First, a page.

The notion of industrial metabolism draws attention to a materialistic view of the economy as a physical system, driven by energy flows. Such a conception is less trivial than it seems, since money functions as a unifying principle of economy to such an extent that it is difficult to raise awareness and understanding of physical (non-monetary) concepts. The physical dimensions of the economy usually are discussed only as tools for the development of monetarization, not as autonomous concepts. Similarly, the social sciences, as well as economics, tend to view social reproduction as a system of communication, and not in physical terms.
If you conceive of the economy as a physical system, drawing physical inputs from its natural environment, processing them internally, and generating physical outputs to this environment, you have to define a boundary between the "system" and its "natural environment": you have to be able to tell what is "inside" and what is "outside." This boundary is both omnipresent and fugitive. It certainly cannot be a "physical" or topographical boundary: The same physical elements will be both part of the economic system and part of its natural environment, depending on the point of view. One can only construct a functional boundary, and this has to be done with care. Two approaches may be chosen.
First, an a priori theoretical approach would discuss the possible functional labels of physical entities and processes that should define them as inside or outside the system. This might be their function as goods and services in markets (a narrow approach that would leave aside the so-called "free goods," and could not easily be applied to elements of subsistence economies); it might be their function for "humans" in terms of a biological species (which would be a very broad approach, difficult to connect to a specific concept of economy). We feel the most promising approach would be the functional link to property: property is specifically human and it constitutes a functional connection between physical entities and economic "subjects." But we will not pursue this question here, though we would like to encourage such a discussion. As long as this question is not resolved satisfactorily on a theoretical level, we prefer to speak of the "socio-economic system" rather than of "industrial economy." Sometimes we also use the term "economy," implying a wider historical range of modes of production.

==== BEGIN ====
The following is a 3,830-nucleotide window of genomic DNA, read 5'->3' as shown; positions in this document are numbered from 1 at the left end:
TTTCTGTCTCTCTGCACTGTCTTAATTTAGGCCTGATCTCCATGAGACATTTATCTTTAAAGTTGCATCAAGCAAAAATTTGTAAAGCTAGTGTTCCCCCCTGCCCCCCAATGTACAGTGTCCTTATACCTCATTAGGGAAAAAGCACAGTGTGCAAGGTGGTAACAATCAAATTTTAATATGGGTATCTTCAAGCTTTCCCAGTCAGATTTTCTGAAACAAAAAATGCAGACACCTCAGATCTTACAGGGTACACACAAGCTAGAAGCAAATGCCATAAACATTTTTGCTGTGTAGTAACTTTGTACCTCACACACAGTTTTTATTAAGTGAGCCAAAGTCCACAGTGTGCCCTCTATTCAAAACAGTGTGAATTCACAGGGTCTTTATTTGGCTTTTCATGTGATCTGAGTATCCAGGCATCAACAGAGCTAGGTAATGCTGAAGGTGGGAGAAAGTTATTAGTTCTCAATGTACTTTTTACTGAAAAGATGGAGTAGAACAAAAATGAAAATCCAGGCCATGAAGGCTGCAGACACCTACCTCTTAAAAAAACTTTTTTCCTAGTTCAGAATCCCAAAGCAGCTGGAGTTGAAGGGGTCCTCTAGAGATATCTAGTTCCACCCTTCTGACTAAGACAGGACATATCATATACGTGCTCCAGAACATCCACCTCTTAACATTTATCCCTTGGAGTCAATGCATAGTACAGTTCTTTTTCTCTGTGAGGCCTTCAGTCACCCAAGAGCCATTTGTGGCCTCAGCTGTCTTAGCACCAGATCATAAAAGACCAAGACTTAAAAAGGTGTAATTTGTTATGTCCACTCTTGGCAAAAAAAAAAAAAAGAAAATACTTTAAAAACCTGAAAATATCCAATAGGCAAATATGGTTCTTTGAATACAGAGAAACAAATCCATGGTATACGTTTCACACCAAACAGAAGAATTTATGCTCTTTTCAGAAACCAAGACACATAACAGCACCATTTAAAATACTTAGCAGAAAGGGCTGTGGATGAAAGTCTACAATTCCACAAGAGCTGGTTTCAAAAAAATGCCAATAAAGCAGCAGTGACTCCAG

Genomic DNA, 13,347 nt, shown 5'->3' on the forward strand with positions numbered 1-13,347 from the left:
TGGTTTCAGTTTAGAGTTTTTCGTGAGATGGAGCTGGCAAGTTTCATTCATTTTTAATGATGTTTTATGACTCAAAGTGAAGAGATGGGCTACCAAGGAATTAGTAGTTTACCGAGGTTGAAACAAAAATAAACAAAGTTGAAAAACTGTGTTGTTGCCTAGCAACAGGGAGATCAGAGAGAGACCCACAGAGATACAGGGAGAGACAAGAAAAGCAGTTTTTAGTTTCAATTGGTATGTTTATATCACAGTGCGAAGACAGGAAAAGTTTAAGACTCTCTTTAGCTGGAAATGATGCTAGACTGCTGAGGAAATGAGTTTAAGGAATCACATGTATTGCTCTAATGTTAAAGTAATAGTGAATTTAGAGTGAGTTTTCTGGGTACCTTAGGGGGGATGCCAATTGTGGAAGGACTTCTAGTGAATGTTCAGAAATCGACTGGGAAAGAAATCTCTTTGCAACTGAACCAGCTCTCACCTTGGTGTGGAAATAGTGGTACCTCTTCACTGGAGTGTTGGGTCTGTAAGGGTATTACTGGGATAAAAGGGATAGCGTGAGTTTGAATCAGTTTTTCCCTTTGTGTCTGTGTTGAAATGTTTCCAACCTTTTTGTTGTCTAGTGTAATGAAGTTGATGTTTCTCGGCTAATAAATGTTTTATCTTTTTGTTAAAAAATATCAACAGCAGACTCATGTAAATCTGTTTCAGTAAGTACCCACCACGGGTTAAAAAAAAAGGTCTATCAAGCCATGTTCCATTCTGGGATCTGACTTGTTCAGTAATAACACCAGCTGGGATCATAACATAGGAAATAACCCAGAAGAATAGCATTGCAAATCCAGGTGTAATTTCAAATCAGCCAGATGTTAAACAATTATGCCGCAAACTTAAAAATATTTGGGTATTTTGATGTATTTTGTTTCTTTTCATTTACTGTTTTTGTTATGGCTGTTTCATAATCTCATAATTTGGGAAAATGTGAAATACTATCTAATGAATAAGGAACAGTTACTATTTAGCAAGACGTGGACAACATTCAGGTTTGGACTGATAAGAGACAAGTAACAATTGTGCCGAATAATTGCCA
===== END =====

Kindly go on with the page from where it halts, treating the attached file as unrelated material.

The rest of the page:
Another, second, approach is a strictly constructivist one. It presumes that society "constructs" the boundary of its natural environment by the environmental information system it uses. The environmental information system itself defines what is to be considered part of the system and what is to be considered as an element of its (relevant) "natural environment." Practically speaking, this is the approach we chose in this paper; it leads to an implicit definition of the boundary between the socio-economic system and its natural environment.
This leaves us with the need for a mode of selection of physical processes that are relevant within an environmental information system that is supposed to describe socio-economic metabolism. This mode of selection should be selfreferential to the socio-economic system, in the sense that it selects, for the possible present or future, harm that feedbacks from the natural environment to the system may cause. In view of our limited knowledge of interdependencies, it should also take into account the self-regulating qualities of natural systems for their own sake.
The second section of this chapter, therefore, attempts to outline what we think are the basic paradigms for conceiving of such interdependencies. The third section is devoted to the overall structure of an information system that might qualify for the standards set. We have proposed this information system to the Austrian government, with some chances of success. In the last two sections we provide empirical illustrations of how the Austrian economy would perform within such an information system.
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